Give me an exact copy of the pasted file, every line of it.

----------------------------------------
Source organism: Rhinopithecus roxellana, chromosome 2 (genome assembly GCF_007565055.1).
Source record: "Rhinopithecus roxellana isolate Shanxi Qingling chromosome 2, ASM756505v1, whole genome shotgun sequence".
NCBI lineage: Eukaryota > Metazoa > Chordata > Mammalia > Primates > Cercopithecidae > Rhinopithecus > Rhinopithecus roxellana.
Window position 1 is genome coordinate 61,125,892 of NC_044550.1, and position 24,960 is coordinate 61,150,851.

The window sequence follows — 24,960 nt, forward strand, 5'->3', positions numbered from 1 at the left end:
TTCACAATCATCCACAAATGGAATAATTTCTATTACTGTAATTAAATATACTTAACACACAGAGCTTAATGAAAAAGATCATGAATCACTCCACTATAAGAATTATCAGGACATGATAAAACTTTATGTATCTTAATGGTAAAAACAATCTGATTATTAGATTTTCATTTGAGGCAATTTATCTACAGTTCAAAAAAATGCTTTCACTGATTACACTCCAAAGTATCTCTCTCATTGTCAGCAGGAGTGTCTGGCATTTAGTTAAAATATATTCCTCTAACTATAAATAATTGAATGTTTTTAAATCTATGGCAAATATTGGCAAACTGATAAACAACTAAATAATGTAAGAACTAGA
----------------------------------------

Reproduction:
Source organism: Rhinopithecus roxellana, chromosome 2 (genome assembly GCF_007565055.1).
Source record: "Rhinopithecus roxellana isolate Shanxi Qingling chromosome 2, ASM756505v1, whole genome shotgun sequence".
NCBI lineage: Eukaryota > Metazoa > Chordata > Mammalia > Primates > Cercopithecidae > Rhinopithecus > Rhinopithecus roxellana.
Window position 1 is genome coordinate 61,125,892 of NC_044550.1, and position 24,960 is coordinate 61,150,851.

The window sequence follows — 24,960 nt, forward strand, 5'->3', positions numbered from 1 at the left end:
TTCACAATCATCCACAAATGGAATAATTTCTATTACTGTAATTAAATATACTTAACACACAGAGCTTAATGAAAAAGATCATGAATCACTCCACTATAAGAATTATCAGGACATGATAAAACTTTATGTATCTTAATGGTAAAAACAATCTGATTATTAGATTTTCATTTGAGGCAATTTATCTACAGTTCAAAAAAATGCTTTCACTGATTACACTCCAAAGTATCTCTCTCATTGTCAGCAGGAGTGTCTGGCATTTAGTTAAAATATATTCCTCTAACTATAAATAATTGAATGTTTTTAAATCTATGGCAAATATTGGCAAACTGATAAACAACTAAATAATGTAAGAACTAGA